2015 12 27:
The Ultimate Frac Fraud? In US EPA Draft Frac Report: “700 pages (24,000 lines) presenting the potential impacts of hydraulic fracturing on water resources and human health but only 2 lines concluding that it is not a universal problem”
2015 10 15:
“A terrible terrible day.” George Bender, CSG (CBM) impacted farmer, Darling Downs, Queensland, killed himself. “Not only does this community have to live with this scourge of CSG coal seam gas mining on a daily and nightly basis, now they have to deal with one of their most-respected and most-loved community members taking his life.”
2015 08 25:
2015 08 10:
Linc Energy’s Massive Frac’d Land Time Bomb (like Encana’s at Rosebud?), “Executives could face the prospect of jail. Damage has been going on for years.” Secret report reveals more than 300 sq km of severe contamination to groundwater, prime agricultural land and air near Chinchilla, SE Queensland
2013 06 18:
US EPA announces 2 year delay of comprehensive frac study
2013 06 13:
2011 08 03:
CBM requires five to ten times more fracturing than conventional natural gas wells.
CSG assessment is a total farce, says advisor by Daniel Burdon, January 27, 2016, Sunshine Coast Daily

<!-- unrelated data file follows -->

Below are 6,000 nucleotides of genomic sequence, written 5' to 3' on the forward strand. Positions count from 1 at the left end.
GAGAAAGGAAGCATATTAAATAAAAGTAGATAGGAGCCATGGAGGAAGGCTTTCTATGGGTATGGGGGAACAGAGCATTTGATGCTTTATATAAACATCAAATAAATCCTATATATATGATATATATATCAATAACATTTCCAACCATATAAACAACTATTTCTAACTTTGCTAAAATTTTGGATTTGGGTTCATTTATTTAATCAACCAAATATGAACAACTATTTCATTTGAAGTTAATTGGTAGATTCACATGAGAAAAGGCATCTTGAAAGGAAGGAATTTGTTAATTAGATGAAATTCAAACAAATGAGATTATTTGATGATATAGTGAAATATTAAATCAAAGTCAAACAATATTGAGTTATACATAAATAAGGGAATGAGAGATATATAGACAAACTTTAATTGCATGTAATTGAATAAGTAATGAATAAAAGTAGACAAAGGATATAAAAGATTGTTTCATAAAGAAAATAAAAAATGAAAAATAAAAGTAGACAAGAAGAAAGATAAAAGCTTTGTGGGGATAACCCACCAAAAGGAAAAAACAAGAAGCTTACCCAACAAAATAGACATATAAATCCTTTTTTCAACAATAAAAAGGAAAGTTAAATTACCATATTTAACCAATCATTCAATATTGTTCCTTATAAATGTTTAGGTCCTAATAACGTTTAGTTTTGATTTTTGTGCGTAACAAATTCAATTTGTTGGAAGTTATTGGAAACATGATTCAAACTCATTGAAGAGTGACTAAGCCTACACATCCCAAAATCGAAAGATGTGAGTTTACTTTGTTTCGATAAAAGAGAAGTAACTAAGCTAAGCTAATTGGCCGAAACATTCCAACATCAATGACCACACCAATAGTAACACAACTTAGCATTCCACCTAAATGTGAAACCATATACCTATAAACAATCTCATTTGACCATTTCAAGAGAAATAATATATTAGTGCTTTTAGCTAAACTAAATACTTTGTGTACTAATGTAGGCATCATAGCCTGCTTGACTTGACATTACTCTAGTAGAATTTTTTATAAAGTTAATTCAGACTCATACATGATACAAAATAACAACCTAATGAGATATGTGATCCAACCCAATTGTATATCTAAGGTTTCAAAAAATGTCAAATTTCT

A FORMER long-term advisor to the nation’s industrial chemicals regulator has labelled the government’s assessment of coal seam gas fluids a “total farce”.
Dr Mariann Lloyd-Smith, a senior advisor with the environmental group National Toxics Network, made the comment on Sunday.
Dr Lloyd-Smith was the author of the 2012 report that prompted the assessment and spent nearly a decade on committees advising the National Industrial Chemicals Notification and Assessment Scheme.
She said the CSG chemicals project was supposed to inform the community, decision-makers and regulators dealing with the CSG industry.
“(But) with all the limitations in information, the lack of transparency in the process and close involvement of industry in the project, we have no faith it will help decision makers or the community,” she said.
Dr Lloyd-Smith said the toxics network was first told the report would be released by the end of 2013, but “after two and a half years, the situation is a total farce and it has no credibility as it has no transparency”.
“That was the original date we were told but two years later, nothing, except that the industry has drilled many more wells, people are getting sicker and air pollution increases – it’s a disgrace and waste of money.”